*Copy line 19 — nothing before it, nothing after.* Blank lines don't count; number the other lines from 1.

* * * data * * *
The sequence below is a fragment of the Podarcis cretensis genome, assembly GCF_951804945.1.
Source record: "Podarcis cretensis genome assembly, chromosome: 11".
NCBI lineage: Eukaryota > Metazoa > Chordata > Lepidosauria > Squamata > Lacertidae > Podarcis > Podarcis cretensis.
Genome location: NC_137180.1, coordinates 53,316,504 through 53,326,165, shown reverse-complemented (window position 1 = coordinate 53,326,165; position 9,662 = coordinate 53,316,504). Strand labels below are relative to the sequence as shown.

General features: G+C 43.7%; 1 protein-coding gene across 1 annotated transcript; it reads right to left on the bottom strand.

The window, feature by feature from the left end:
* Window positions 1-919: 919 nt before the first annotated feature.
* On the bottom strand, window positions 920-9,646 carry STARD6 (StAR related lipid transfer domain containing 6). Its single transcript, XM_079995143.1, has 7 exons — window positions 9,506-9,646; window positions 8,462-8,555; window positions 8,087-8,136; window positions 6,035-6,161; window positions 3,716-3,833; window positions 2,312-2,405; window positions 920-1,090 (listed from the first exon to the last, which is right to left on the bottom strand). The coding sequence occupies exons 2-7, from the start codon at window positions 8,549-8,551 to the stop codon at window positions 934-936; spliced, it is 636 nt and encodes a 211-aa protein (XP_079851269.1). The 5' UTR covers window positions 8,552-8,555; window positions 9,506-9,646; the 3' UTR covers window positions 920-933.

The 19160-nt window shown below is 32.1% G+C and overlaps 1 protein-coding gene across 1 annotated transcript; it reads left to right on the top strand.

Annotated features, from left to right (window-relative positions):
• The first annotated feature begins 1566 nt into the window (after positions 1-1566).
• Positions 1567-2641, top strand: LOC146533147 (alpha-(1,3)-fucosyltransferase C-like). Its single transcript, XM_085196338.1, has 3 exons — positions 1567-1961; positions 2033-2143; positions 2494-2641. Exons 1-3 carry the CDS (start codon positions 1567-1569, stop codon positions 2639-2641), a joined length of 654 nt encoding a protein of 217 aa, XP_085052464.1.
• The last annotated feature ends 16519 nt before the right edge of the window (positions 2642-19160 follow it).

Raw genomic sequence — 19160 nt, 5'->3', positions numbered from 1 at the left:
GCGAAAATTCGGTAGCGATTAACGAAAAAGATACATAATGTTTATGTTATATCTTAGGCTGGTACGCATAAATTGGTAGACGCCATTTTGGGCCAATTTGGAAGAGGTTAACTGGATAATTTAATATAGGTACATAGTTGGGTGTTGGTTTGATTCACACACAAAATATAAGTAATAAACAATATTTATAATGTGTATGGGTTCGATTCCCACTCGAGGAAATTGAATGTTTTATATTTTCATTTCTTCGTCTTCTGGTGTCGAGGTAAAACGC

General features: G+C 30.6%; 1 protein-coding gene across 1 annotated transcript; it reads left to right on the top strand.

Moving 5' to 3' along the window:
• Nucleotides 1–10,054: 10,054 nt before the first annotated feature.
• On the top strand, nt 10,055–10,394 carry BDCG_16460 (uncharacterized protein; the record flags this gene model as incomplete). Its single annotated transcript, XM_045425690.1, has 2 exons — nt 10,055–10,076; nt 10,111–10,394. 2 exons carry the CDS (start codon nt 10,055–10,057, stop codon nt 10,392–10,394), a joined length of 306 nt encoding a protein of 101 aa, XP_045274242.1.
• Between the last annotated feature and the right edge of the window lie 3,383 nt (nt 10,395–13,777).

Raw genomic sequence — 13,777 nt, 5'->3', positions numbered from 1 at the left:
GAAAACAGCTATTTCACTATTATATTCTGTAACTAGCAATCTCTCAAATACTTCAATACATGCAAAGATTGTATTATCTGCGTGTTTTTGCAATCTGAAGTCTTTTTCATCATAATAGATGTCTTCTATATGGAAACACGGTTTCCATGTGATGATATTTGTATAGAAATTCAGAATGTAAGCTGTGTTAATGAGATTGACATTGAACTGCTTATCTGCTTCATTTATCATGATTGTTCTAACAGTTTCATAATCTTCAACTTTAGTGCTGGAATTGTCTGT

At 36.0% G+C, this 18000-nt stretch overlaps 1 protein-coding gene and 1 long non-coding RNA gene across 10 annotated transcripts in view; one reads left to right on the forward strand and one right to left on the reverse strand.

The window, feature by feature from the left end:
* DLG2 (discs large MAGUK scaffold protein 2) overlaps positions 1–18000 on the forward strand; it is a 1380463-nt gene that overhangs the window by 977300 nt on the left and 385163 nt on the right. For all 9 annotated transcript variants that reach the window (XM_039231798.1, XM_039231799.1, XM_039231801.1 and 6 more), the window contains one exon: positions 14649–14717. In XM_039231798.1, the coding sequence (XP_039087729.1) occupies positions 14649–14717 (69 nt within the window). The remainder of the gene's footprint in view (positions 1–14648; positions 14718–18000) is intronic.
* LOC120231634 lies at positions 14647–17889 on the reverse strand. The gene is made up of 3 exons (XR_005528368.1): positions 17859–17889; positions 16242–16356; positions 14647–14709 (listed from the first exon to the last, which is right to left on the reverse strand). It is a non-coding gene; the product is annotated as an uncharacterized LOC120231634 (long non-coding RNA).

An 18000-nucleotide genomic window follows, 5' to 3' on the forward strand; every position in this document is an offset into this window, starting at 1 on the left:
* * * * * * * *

• On the top strand, nt 10,055–10,394 carry BDCG_16460 (uncharacterized protein; the record flags this gene model as incomplete). Its single annotated transcript, XM_045425690.1, has 2 exons — nt 10,055–10,076; nt 10,111–10,394. 2 exons carry the CDS (start codon nt 10,055–10,057, stop codon nt 10,392–10,394), a joined length of 306 nt encoding a protein of 101 aa, XP_045274242.1.